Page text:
It’s hard to think of anything that’s uglier about life in Memphis than the self-loathing that passes for normal daily activity.

It shows up regularly in The Commercial Appeal in comments from readers who default unfathomably on any subject to race and hate about all things Memphis .  It also shows up in the stereotypes that form the foundation for letters to the editor from towns whose very existence owes to the city they so often despise.

It shows up frequently in the code words and proxy issues used by suburban Republicans – particularly when they 200 miles away in the state capital – but which every one is able to translate correctly.  All of the symbols and code words refer to evil African-American city where most of them earn their livelihoods.  We see it in Nashville when Republicans like Sen. Mark Norris can vote against the funding to attack  Memphis’ third world infant mortality problems.  We see it with the Curry Todd mentality of the suburban legislators produces guns in parks and bars legislation.  We see it when state officials wrestle with funding for The Med while our suburban legislators stand around fondling their gun barrels.


All of these issues are stand-ins for anti-black sentiments that drive so much of the politics outside Memphis.  No, they’re all too polite these days to come out and say they  dislikeAfrican-Americans, but every one knows that when they talk about being safe in parks, they’re alluding to the threat from Memphis gang bangers.  When they talk about us carrying guns as we engage in our daily lives, we know that they mean that it’s not safe in this majority black city.  It’s all a game of seeing who can come up with the best code words for blacks and then hammer it over and over to make sure that their white constituents are fearful and see the politicians as protectors from a city that’s just too poor and too black to trust.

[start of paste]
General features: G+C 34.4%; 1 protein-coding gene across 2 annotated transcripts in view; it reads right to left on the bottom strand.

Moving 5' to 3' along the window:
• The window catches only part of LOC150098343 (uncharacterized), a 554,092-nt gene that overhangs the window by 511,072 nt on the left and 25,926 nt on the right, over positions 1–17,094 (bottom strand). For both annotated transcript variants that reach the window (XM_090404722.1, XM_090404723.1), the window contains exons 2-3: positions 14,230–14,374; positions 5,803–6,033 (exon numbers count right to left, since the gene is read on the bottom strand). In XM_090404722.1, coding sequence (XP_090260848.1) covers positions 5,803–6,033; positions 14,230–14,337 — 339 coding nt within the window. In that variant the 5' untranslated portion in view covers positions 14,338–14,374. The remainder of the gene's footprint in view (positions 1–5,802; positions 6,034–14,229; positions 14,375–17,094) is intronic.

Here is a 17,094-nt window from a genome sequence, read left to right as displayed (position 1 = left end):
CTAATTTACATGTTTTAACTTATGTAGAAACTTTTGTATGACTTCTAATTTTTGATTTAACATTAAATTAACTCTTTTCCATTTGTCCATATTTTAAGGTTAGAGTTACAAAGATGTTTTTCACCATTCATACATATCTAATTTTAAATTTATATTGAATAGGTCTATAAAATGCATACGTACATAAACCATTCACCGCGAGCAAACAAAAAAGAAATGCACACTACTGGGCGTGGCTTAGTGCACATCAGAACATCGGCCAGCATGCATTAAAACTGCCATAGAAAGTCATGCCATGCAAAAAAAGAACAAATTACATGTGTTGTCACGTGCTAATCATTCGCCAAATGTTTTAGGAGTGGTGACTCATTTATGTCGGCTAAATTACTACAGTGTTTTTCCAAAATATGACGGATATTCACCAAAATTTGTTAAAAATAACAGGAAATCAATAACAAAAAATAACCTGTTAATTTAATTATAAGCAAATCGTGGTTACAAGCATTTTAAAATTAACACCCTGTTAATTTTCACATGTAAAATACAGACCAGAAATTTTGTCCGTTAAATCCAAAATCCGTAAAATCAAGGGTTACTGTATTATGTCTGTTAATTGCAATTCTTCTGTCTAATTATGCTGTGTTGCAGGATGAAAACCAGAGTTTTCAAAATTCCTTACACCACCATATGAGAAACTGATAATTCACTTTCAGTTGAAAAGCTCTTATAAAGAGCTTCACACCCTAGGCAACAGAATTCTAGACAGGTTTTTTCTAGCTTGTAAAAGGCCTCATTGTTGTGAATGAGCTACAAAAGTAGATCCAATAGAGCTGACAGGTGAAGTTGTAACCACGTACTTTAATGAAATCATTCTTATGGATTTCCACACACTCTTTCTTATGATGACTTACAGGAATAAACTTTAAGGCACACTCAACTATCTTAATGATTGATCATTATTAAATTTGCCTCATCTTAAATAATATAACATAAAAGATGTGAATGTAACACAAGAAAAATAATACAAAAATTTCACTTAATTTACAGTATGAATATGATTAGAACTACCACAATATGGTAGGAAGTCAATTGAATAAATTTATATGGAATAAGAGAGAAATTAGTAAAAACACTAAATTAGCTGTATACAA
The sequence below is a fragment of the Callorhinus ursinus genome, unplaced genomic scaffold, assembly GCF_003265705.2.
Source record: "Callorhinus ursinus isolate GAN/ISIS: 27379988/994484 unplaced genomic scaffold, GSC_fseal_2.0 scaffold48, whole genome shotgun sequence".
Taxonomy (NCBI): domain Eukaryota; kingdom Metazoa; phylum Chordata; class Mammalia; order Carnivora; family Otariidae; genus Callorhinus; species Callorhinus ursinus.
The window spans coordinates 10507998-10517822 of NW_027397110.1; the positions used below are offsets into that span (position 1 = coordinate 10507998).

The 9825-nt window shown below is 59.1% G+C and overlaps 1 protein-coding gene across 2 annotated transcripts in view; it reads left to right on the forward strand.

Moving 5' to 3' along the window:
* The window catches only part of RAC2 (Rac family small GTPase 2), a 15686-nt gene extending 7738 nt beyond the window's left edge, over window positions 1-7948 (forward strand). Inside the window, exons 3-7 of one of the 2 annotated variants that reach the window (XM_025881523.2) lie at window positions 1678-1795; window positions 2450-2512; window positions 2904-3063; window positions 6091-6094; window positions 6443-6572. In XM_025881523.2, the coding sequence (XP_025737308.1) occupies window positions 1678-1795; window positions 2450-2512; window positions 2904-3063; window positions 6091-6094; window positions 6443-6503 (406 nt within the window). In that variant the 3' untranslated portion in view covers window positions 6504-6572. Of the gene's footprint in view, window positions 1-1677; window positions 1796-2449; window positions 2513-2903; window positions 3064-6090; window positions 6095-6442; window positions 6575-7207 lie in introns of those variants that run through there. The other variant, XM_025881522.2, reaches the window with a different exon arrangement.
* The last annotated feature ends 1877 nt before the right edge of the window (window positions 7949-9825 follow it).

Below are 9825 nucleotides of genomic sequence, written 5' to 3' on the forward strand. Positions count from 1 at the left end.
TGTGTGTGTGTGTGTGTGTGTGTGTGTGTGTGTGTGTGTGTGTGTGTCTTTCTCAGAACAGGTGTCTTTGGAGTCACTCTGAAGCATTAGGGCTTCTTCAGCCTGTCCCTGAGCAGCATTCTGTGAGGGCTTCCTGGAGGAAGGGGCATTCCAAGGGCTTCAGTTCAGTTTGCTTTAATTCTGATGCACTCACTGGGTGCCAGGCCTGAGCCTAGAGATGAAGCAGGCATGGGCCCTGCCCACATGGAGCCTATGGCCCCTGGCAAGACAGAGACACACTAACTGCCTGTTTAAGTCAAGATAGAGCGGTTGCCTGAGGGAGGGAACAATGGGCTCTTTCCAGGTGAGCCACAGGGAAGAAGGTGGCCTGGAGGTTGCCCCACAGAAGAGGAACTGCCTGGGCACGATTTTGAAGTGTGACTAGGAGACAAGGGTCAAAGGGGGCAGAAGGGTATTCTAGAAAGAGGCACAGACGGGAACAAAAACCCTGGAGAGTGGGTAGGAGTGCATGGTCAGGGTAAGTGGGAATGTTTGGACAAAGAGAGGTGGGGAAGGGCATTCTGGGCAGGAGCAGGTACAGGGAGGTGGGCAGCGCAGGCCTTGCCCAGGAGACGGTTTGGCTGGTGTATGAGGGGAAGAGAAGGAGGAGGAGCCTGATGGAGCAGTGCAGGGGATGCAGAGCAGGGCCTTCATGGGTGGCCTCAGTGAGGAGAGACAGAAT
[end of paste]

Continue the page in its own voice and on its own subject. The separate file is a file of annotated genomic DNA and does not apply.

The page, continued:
In the past eight years, the African-American population in Shelby County outside Memphis has almost doubled, as has the percentage of the black population in DeSoto County.  It’s further evidence of Memphis’ imminent history-making event when it becomes the first American metropolitan area with more than one million people that is African-American.  In other words, if bigots set out to pick the worst place in the U.S. to live, Memphis would be that place.  What’s amazing is that so many of them managed to do it.